Pip Hall has written for television and theatre, and won awards in both mediums. She started her screen career writing for sketch shows like Skitz and Telly Laughs, and enjoyed a long working relationship with soap Shortland Street. She went on to work on the scripts for Kiwi TV movies Why Does Love? and Runaway Millionaires, miniseries Jonah (about Jonah Lomu) and crime show One Lane Bridge.
Folk musician Marcus Turner spent three years as one of a trio of presenters on kids show Spot On, where he became known for his musical performances and comic sketches. After leaving the show in 1984 he worked as a director, including on documentaries for NHNZ and another kids classic, Play School. He also spent time in the UK as a fulltime folk musician. Turner passed away in early February 2016.
David Fane is an award-winning actor and writer on stage and screen. He played multiple characters in animated TV hit bro’Town, dispensed wise words as Falani on Outrageous Fortune, and was a founding member of comedy group The Naked Samoans.
Danny Mulheron has approached comedy from almost every angle: as a writer, director, inside a hippo suit, and as co-creator of the politically-incorrect Seven Periods with Mr Gormsby. But laughter is only half the story. Mulheron has also acted in a run of productions, presented car series AA Torque Show, and directed everything from documentaries (The Third Richard) to several TV dramas about iconic Kiwis.
Tony Holden's producing and directing career spans generations of classic Kiwi comedy, from A Week of It, Gliding On, The Billy T James Show, to Spin Doctors. CEO of production company Comedia Pictures since 1985, Holden has also spent four years as TVNZ's manager of commissioning and production.
In the late 1970s actor and singer Marcus Craig ( aka Diamond Lil) popularised the glittering world of drag for mainstream New Zealand. His hit cabaret act featured talents like Billy T James and Tina Cross; his duet with Fred Dagg made the pop charts. His television credits include satirical series Something to Look Forward to, various guest slots and the role of co-host on variety show Top of the World.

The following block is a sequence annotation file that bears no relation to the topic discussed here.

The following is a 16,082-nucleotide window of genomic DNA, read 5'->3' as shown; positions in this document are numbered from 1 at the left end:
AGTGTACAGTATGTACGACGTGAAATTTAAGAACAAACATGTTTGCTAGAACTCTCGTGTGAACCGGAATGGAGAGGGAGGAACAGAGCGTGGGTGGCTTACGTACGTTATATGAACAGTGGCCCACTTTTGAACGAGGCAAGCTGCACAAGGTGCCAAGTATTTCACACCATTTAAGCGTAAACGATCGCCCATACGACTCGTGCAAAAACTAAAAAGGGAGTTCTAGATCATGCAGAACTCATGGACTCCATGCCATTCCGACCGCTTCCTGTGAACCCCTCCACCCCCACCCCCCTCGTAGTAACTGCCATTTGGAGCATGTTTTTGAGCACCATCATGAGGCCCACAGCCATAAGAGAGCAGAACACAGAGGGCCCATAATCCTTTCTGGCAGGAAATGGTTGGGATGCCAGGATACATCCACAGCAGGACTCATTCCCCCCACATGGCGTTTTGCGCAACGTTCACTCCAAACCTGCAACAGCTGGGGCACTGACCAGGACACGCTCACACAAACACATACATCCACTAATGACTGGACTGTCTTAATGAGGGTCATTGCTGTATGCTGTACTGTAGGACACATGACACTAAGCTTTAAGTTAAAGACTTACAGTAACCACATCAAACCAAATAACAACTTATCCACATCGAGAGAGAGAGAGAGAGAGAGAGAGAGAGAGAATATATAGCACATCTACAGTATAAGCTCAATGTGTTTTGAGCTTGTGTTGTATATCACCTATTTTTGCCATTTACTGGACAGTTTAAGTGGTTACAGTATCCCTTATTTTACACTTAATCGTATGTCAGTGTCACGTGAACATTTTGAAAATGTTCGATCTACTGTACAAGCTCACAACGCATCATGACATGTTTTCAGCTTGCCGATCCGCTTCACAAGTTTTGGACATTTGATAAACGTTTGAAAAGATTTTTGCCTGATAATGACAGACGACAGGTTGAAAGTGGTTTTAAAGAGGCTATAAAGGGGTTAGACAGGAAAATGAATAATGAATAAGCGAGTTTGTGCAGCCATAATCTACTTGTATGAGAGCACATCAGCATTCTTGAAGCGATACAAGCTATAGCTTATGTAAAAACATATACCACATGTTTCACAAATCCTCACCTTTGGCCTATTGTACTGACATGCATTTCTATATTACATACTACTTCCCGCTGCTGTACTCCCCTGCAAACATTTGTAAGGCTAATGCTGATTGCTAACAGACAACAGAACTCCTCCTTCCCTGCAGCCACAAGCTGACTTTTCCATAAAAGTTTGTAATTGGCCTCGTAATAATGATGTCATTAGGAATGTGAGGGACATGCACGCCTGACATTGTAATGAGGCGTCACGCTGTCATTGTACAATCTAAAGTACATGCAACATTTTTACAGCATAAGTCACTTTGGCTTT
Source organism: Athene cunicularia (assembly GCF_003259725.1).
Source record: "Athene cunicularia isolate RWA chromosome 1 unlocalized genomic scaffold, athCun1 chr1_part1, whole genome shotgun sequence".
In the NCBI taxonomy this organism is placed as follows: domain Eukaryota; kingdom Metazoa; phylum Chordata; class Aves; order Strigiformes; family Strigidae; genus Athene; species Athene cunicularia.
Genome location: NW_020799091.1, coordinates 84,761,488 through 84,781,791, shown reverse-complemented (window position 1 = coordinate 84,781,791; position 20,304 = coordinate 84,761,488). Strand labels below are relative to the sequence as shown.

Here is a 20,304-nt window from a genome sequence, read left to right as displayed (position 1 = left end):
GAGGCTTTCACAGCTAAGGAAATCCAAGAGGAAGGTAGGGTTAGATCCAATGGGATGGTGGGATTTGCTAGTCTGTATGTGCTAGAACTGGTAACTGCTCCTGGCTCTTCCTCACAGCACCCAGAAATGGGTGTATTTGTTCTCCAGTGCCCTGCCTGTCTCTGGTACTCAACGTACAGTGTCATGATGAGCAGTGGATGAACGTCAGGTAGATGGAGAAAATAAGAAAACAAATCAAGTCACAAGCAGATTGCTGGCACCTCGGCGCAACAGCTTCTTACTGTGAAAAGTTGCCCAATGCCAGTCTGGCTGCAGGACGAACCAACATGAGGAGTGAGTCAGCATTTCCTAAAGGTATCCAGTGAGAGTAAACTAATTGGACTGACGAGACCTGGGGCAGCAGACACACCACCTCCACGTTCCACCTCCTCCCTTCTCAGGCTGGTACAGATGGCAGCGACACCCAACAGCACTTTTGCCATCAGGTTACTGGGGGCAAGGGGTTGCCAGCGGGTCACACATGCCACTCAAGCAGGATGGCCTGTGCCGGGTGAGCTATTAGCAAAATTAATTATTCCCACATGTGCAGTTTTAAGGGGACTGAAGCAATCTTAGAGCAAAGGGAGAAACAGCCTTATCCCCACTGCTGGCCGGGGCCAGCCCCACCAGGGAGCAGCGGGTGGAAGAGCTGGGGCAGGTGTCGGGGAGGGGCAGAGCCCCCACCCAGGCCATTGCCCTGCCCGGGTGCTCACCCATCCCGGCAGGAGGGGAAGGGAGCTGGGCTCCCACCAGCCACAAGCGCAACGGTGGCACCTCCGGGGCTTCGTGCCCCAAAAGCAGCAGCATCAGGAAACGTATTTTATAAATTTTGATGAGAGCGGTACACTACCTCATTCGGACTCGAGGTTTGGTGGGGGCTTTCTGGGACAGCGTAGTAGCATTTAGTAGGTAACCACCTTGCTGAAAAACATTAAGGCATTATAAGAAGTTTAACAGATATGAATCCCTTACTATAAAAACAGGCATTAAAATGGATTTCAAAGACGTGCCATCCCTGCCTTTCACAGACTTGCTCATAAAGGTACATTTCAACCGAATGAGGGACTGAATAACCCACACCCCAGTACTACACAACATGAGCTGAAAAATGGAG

Self-discipline has never been a problem for Joe Musaphia — he's written over 140 radio plays and dozens of full-length stage plays since 1960. His screen credits include pioneering Kiwi sketch show In View of the Circumstances, New Zealand's first musical Don't Let it Get You, sitcom Between the Lines and hosting childrens’ show Joe’s World. Musaphia has also worked as a columnist, cartoonist and actor.
Writer James Griffin has played a key part in an eye-opening proportion of the successful TV comedies and dramas made in New Zealand since the mid 1980s. His credits stretch from Gloss and The Almighty Johnsons, to award-winner 800 Words and big screen comedy Sione's Wedding. Working alongside writer Rachel Lang, he also co-created Westie family drama Outrageous Fortune and its prequel series Westside.
Seasoned stand-up comedian Rhys Darby played an inept band manager on cult hit Flight of the Conchords. It proved a springboard to wider fame. After acting in movies on both sides of the Atlantic, Darby starred in Kiwi rom com Love Birds. 2014 saw the debut of Darby's comedy show Short Poppies. He went on to act in the 2017 remake of Jumanji, and cameoed in local hit Hunt for the Wilderpeople.
Te Radar — also known as Andrew Lumsden — is a writer and presenter who brings a comic touch to documentaries and reality shows. Since starting as a stand-up comedian, his work has spanned everything from intrepid journeys to history shows, to sustainable living hits Radar's Patch and Global Radar.